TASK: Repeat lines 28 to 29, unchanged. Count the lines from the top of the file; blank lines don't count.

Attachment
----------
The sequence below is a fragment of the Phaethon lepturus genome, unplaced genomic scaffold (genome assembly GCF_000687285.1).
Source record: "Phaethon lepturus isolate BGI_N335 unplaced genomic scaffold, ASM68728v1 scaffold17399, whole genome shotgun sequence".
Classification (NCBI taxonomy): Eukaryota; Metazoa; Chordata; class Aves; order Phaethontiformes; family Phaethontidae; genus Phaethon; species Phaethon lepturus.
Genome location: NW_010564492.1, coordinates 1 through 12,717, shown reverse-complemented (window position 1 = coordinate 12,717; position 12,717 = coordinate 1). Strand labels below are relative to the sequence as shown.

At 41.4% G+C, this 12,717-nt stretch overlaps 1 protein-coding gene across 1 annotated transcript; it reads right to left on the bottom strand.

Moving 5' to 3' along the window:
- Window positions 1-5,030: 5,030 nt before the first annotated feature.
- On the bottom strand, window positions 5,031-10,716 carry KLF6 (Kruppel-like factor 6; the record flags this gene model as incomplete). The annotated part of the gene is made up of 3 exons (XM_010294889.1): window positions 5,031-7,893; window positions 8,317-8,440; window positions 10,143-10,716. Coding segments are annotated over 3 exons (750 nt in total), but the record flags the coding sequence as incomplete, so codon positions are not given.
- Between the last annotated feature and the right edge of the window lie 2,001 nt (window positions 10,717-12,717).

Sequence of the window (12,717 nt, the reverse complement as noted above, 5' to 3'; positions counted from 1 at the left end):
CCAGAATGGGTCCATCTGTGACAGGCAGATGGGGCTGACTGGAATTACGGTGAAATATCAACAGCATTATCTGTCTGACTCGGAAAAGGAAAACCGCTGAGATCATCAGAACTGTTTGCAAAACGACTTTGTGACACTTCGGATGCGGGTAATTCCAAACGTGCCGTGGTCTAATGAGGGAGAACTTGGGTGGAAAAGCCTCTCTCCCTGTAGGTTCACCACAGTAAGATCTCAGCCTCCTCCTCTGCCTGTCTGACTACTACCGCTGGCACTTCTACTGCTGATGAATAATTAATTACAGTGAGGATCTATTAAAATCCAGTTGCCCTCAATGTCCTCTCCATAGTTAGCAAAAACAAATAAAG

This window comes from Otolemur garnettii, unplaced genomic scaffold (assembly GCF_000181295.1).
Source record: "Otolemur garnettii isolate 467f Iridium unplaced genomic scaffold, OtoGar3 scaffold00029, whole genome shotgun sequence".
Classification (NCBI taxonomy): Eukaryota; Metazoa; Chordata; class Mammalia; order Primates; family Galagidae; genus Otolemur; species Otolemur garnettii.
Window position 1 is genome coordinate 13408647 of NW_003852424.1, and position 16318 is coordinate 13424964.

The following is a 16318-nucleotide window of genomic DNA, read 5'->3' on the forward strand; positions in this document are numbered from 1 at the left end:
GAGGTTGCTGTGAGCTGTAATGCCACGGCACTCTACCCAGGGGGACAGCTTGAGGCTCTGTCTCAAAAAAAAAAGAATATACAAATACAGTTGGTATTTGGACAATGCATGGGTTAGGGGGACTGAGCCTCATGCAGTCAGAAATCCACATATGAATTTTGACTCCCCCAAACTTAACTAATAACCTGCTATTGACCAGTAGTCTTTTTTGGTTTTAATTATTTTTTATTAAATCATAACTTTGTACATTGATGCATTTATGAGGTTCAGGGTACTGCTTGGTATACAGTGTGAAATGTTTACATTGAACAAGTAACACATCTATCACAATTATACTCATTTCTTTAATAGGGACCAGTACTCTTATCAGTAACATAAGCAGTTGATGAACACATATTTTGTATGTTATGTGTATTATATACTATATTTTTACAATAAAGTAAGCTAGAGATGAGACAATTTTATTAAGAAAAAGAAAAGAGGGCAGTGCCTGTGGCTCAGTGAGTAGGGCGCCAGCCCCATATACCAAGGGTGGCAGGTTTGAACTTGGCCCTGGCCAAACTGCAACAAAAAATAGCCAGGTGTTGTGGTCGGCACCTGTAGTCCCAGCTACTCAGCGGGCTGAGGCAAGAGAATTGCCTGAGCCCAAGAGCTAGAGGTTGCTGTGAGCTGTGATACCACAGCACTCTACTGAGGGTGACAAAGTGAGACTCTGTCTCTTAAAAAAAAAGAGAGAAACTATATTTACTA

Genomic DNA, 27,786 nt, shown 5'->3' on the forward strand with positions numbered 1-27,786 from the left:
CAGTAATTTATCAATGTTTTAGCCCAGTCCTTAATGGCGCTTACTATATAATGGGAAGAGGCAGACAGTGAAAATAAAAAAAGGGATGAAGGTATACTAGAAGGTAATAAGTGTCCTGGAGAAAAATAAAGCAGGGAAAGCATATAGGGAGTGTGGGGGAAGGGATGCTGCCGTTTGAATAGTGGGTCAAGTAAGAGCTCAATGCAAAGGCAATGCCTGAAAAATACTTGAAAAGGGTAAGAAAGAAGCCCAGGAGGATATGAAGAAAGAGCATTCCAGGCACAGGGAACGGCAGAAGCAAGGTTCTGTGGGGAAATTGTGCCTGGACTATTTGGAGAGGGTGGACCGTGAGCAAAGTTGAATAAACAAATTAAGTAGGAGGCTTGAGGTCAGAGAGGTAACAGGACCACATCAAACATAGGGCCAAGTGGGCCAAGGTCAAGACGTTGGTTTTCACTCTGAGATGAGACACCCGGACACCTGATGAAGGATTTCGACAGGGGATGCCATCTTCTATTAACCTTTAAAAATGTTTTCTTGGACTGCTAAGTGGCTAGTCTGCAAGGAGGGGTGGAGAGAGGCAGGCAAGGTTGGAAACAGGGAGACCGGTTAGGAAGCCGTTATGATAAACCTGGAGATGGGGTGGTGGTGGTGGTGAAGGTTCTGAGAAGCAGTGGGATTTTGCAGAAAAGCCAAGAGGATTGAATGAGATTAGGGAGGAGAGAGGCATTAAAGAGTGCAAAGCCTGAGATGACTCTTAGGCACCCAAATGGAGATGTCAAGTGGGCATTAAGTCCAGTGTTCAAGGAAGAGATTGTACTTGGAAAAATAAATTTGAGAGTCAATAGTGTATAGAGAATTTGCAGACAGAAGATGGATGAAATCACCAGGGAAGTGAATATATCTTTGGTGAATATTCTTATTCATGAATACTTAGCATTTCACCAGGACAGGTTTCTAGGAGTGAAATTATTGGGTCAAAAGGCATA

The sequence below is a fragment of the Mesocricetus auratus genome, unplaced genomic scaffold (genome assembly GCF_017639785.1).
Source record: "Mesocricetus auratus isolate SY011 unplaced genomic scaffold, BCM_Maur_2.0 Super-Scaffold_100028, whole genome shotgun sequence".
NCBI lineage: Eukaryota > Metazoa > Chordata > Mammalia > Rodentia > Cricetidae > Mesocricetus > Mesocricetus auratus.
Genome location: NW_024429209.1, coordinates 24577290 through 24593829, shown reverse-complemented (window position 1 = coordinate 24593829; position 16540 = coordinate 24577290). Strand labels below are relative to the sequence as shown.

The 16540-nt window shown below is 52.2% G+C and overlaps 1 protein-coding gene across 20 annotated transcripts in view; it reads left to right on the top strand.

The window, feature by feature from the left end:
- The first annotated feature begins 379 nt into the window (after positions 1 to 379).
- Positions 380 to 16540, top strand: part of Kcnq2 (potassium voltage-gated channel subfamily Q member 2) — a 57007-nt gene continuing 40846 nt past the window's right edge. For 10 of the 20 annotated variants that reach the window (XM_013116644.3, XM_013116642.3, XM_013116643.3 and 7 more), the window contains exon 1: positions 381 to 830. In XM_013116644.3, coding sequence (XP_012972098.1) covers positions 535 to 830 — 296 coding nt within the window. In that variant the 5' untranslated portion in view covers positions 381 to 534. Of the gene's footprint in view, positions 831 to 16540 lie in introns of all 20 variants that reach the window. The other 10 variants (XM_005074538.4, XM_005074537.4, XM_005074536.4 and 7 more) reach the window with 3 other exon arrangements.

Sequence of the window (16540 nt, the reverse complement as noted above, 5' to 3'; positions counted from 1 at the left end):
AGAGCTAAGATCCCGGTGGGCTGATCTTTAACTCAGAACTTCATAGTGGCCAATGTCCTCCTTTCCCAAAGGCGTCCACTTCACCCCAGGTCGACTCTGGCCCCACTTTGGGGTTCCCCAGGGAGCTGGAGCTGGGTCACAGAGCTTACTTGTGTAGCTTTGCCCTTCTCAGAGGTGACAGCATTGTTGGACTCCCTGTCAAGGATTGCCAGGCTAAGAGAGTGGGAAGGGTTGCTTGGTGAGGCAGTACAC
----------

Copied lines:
Sequence of the window (16540 nt, the reverse complement as noted above, 5' to 3'; positions counted from 1 at the left end):
AGAGCTAAGATCCCGGTGGGCTGATCTTTAACTCAGAACTTCATAGTGGCCAATGTCCTCCTTTCCCAAAGGCGTCCACTTCACCCCAGGTCGACTCTGGCCCCACTTTGGGGTTCCCCAGGGAGCTGGAGCTGGGTCACAGAGCTTACTTGTGTAGCTTTGCCCTTCTCAGAGGTGACAGCATTGTTGGACTCCCTGTCAAGGATTGCCAGGCTAAGAGAGTGGGAAGGGTTGCTTGGTGAGGCAGTACAC